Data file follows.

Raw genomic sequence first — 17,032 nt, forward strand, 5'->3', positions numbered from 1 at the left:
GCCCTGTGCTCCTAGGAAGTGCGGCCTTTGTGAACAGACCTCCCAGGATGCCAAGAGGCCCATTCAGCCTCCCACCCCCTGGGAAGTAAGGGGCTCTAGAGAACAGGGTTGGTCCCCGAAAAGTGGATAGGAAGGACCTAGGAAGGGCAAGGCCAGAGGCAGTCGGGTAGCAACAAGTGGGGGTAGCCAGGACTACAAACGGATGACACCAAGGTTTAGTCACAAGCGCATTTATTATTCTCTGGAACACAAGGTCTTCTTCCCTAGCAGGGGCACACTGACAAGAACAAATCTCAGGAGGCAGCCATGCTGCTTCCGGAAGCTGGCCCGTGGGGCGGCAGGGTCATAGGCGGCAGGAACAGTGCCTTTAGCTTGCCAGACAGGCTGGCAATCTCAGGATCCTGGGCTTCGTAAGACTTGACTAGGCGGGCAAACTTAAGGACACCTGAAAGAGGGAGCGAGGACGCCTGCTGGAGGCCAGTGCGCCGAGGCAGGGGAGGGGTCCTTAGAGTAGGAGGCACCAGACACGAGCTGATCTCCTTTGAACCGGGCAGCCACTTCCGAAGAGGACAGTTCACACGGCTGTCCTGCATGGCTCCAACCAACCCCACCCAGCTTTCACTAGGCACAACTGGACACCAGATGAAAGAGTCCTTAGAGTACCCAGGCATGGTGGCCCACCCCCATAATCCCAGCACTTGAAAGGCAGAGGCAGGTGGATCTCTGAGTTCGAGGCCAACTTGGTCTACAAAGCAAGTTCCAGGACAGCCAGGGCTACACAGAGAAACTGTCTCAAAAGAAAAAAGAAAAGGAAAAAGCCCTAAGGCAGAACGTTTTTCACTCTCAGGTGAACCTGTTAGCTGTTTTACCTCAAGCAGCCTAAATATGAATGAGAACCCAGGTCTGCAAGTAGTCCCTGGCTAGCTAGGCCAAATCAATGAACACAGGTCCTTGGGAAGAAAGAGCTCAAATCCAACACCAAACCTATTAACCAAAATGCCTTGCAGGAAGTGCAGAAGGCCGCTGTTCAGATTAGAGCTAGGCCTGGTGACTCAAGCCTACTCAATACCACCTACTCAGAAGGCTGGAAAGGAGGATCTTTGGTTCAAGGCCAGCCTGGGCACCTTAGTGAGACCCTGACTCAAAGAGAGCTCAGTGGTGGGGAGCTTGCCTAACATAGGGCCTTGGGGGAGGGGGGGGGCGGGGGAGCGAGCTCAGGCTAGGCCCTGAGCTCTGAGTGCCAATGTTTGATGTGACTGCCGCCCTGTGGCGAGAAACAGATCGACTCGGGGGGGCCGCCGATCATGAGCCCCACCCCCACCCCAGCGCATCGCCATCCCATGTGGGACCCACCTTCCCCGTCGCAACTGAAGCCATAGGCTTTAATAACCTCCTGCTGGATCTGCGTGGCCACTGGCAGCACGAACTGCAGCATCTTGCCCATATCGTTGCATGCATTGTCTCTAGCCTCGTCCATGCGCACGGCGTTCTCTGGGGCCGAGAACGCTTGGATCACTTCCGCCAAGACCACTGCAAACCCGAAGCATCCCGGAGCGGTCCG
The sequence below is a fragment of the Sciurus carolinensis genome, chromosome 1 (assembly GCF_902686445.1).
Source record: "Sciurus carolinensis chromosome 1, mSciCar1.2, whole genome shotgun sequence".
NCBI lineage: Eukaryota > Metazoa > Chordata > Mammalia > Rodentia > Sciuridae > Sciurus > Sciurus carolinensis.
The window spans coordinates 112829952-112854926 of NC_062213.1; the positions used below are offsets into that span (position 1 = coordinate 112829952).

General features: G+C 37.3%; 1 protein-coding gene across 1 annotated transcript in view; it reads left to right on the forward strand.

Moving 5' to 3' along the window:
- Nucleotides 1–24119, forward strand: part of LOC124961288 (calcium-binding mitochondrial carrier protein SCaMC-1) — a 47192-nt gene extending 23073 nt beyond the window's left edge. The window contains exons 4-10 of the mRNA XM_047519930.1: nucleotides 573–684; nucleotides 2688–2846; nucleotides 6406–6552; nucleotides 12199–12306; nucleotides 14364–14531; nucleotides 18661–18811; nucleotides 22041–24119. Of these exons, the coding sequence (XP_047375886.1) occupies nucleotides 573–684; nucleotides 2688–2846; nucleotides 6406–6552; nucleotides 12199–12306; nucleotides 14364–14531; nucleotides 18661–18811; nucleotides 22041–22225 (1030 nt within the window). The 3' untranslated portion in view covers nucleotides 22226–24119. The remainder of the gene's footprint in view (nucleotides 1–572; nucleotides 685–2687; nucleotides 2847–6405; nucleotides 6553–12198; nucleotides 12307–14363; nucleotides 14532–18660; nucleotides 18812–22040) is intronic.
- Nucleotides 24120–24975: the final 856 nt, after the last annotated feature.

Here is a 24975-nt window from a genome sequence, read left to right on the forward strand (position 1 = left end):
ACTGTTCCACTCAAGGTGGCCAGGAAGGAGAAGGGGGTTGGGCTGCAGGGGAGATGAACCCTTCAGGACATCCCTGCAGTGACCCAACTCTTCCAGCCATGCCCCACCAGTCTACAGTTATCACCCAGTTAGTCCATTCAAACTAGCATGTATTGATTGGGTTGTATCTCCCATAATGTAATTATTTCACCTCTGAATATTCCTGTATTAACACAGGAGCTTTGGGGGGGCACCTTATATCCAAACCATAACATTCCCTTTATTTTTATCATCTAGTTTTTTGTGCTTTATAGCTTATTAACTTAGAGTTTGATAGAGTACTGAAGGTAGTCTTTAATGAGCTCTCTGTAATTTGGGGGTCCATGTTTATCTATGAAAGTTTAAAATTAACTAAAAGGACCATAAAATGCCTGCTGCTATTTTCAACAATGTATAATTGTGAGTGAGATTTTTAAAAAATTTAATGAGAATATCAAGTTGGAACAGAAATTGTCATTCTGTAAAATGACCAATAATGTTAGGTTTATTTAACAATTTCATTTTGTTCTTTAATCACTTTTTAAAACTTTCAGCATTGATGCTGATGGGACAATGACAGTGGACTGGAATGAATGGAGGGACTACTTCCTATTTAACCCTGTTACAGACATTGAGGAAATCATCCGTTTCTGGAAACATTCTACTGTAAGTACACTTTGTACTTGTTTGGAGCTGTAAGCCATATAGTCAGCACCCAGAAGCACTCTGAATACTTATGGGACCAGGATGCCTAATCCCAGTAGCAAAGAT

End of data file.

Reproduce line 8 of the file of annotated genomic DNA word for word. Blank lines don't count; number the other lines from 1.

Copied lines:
Moving 5' to 3' along the window: